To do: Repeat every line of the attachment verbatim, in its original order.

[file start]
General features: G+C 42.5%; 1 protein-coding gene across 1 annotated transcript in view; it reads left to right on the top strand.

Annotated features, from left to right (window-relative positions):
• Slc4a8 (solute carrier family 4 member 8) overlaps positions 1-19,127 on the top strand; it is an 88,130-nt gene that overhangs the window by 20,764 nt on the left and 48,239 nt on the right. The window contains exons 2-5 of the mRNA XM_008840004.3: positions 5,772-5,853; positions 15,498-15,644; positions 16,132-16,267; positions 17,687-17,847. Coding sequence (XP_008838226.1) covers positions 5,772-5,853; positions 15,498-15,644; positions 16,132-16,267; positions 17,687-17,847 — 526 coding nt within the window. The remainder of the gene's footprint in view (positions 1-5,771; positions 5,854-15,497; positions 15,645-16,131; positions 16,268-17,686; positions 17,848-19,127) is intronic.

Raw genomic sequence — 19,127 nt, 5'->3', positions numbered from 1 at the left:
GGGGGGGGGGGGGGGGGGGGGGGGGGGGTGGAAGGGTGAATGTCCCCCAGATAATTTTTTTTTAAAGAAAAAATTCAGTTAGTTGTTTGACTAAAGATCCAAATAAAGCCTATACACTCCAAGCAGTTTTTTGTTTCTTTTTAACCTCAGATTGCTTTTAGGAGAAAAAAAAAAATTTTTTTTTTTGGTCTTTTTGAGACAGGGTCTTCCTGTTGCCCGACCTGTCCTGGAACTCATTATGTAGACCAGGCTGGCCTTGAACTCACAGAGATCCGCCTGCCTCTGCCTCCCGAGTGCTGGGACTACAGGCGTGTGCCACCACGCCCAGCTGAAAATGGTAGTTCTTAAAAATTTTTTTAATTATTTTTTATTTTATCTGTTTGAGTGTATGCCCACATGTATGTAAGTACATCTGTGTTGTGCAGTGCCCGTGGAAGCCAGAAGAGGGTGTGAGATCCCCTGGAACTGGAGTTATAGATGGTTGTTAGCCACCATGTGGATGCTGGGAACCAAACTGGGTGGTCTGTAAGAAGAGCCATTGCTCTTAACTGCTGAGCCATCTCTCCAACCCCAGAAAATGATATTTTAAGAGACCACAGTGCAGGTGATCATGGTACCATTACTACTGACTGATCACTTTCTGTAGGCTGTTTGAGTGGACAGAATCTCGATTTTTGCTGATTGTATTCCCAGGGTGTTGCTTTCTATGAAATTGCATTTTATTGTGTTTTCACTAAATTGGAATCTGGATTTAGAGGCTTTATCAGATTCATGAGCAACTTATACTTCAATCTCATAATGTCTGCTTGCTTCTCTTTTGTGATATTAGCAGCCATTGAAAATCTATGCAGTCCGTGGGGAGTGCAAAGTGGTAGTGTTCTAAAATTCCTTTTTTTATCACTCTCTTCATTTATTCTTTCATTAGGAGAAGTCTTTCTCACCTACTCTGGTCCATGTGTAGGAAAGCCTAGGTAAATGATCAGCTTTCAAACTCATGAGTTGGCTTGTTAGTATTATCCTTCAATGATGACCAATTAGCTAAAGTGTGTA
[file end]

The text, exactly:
General features: G+C 42.5%; 1 protein-coding gene across 1 annotated transcript in view; it reads left to right on the top strand.

Annotated features, from left to right (window-relative positions):
• Slc4a8 (solute carrier family 4 member 8) overlaps positions 1-19,127 on the top strand; it is an 88,130-nt gene that overhangs the window by 20,764 nt on the left and 48,239 nt on the right. The window contains exons 2-5 of the mRNA XM_008840004.3: positions 5,772-5,853; positions 15,498-15,644; positions 16,132-16,267; positions 17,687-17,847. Coding sequence (XP_008838226.1) covers positions 5,772-5,853; positions 15,498-15,644; positions 16,132-16,267; positions 17,687-17,847 — 526 coding nt within the window. The remainder of the gene's footprint in view (positions 1-5,771; positions 5,854-15,497; positions 15,645-16,131; positions 16,268-17,686; positions 17,848-19,127) is intronic.

Raw genomic sequence — 19,127 nt, 5'->3', positions numbered from 1 at the left:
GGGGGGGGGGGGGGGGGGGGGGGGGGGGTGGAAGGGTGAATGTCCCCCAGATAATTTTTTTTTAAAGAAAAAATTCAGTTAGTTGTTTGACTAAAGATCCAAATAAAGCCTATACACTCCAAGCAGTTTTTTGTTTCTTTTTAACCTCAGATTGCTTTTAGGAGAAAAAAAAAAATTTTTTTTTTTGGTCTTTTTGAGACAGGGTCTTCCTGTTGCCCGACCTGTCCTGGAACTCATTATGTAGACCAGGCTGGCCTTGAACTCACAGAGATCCGCCTGCCTCTGCCTCCCGAGTGCTGGGACTACAGGCGTGTGCCACCACGCCCAGCTGAAAATGGTAGTTCTTAAAAATTTTTTTAATTATTTTTTATTTTATCTGTTTGAGTGTATGCCCACATGTATGTAAGTACATCTGTGTTGTGCAGTGCCCGTGGAAGCCAGAAGAGGGTGTGAGATCCCCTGGAACTGGAGTTATAGATGGTTGTTAGCCACCATGTGGATGCTGGGAACCAAACTGGGTGGTCTGTAAGAAGAGCCATTGCTCTTAACTGCTGAGCCATCTCTCCAACCCCAGAAAATGATATTTTAAGAGACCACAGTGCAGGTGATCATGGTACCATTACTACTGACTGATCACTTTCTGTAGGCTGTTTGAGTGGACAGAATCTCGATTTTTGCTGATTGTATTCCCAGGGTGTTGCTTTCTATGAAATTGCATTTTATTGTGTTTTCACTAAATTGGAATCTGGATTTAGAGGCTTTATCAGATTCATGAGCAACTTATACTTCAATCTCATAATGTCTGCTTGCTTCTCTTTTGTGATATTAGCAGCCATTGAAAATCTATGCAGTCCGTGGGGAGTGCAAAGTGGTAGTGTTCTAAAATTCCTTTTTTTATCACTCTCTTCATTTATTCTTTCATTAGGAGAAGTCTTTCTCACCTACTCTGGTCCATGTGTAGGAAAGCCTAGGTAAATGATCAGCTTTCAAACTCATGAGTTGGCTTGTTAGTATTATCCTTCAATGATGACCAATTAGCTAAAGTGTGTA